Thursday, December 05, 2013

In Praise of Emily Eden

When I’m in need of comfort, there are various authors who can be guaranteed to take me out of myself. They include Emily Eden (1797-1869). She came from an aristocratic family at the centre of 19th century political and social life and had both a keen intelligence and a lively wit. As well as writing Up the Country, an account of her travels in India, she wrote two novels. The Semi-detached House came out 1859. It was followed in 1860 by The Semi-attached Couple, which was actually written thirty years earlier in 1829.

In The Semi-attached Couple, we are in Heyer April Lady territory. The beautiful 18-year-old Lady Helen Beaufort of Eskdale Castle marries the charming Lord Teviot to universal acclaim. But Helen, the much-petted youngest daughter of a loving family, can’t cope with the emotionally uptight Lord Teviot. Various misunderstandings drive a wedge between them and their relationship becomes icily formal and deeply unhappy. Can true love ever develop between this mismatched couple?

We also meet the naive Eliza Douglas, who comes from a Bennet-like household with a vulgar discontented mother. Eliza is invited to stay at Eskdale castle – and struggles to cope with intimidating footmen and overhearing that her taste in dress is vulgar. She is a good, kind-hearted girl – a sort of Catherine Morland – and we worry when she falls for the handsome Colonel Beaufort, far above her in rank, and selfishly concerned with his own pleasure. Can true love etc….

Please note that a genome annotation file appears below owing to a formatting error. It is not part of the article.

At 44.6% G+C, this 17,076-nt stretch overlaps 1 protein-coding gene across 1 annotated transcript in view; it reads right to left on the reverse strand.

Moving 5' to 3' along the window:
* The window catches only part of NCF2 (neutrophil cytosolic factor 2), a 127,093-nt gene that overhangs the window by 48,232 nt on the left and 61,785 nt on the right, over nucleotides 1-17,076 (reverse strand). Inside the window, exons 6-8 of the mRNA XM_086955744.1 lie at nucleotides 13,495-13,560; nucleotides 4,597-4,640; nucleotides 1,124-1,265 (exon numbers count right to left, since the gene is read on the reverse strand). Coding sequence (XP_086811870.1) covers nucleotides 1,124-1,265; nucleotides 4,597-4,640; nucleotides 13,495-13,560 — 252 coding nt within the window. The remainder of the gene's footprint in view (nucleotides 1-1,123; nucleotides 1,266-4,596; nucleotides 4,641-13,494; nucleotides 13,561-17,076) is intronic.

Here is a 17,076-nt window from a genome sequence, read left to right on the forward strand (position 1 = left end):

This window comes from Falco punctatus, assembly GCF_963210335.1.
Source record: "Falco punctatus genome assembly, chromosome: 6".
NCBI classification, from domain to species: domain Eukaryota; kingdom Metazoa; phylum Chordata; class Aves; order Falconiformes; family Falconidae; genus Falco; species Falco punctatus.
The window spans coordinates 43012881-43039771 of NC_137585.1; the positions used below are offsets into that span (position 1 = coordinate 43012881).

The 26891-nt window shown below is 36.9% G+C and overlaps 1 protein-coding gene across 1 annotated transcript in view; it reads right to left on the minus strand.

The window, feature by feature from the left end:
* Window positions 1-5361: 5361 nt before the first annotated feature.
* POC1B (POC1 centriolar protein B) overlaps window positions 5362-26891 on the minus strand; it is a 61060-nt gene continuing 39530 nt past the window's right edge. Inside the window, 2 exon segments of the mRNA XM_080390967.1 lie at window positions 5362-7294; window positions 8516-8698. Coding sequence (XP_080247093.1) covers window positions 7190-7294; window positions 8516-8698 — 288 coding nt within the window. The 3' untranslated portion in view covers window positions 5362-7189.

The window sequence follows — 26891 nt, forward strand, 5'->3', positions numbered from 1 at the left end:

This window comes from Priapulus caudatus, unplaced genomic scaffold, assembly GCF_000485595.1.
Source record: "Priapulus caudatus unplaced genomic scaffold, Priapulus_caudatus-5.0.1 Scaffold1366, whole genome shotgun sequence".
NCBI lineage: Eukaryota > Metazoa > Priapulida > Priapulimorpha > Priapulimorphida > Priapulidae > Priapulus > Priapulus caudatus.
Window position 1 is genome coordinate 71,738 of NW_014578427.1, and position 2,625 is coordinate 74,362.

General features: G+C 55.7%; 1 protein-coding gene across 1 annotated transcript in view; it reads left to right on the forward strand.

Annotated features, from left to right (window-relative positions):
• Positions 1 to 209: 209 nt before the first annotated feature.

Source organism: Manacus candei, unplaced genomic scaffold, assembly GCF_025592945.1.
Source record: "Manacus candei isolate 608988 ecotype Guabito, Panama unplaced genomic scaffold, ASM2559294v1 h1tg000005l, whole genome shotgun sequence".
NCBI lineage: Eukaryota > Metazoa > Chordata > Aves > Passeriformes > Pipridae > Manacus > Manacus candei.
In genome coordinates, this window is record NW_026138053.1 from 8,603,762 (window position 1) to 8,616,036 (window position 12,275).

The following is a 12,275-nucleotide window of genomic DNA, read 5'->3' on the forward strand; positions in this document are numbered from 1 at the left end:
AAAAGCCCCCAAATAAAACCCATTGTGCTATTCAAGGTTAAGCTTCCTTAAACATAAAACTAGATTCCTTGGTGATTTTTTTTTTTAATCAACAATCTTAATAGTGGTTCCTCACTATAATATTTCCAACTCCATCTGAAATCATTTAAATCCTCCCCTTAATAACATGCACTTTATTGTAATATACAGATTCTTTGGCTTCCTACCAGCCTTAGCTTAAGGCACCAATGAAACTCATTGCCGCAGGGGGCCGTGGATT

When I first read The Semi-attached Couple, it felt as if I’d discovered an unknown Jane Austen. Emily Eden obviously knows exactly how aristocratic families think and behave; it was a bit like being given a glimpse behind the scenes at Rosings Park. She writes sparkling, witty dialogue and I couldn’t wait to see what happened.

The Semi-detached House is a lively, much more satirical novel. In it, the grass-widow Lady Blanche Chester, newly-married and pregnant, is horrified to find herself sharing a house with the middle-class Hopkinsons. Mrs Hopkinson is cheerful, generous and vulgar and has two delightful daughters, Rose and Janet, both in need of husbands. Blanche has a lot to learn.

Then there’s the financial speculator, Baron Sampson, and his unhappy but spirited niece Rebecca, whose fortune he’s trying to swindle. And I particularly enjoyed the gloomy Willis, whose idea of a suitable present for his small son is a model coffin with a skeleton which jumps out when the spring is pressed. The stage is set for financial skulduggery, snobbery exposed, and true love triumphant.

Both books are guaranteed to cheer one up when feeling down or troubled; the perfect antidote to too much Christmas.

Elizabeth Hawksley


Jane Jackson said...

Your post has inspired me to try and find copies of both books, Elizabeth.
Wish me luck!

Elizabeth Hawksley said...

My copy is a Virago double edition from 1979. I do hope you find a copy, Jane. I'm sure you won't be disappointed. Emily Eden is good at getting across people's idiosyncrasies, and 'The Semi-detached House' in particular, frequently made me laugh.

Jane Jackson said...

I've bought a similar copy, Elizabeth. It's on its way and I'm really looking forward to reading it.

Elizabeth Hawksley said...

Let me know how you get on with the books, Jane. We can have an Emily Eden email conversation! It would be lovely to have someone to discuss them with.

Christina Courtenay said...

These sound really interesting - I'd never heard of them, so thank you for this post, Elizabeth!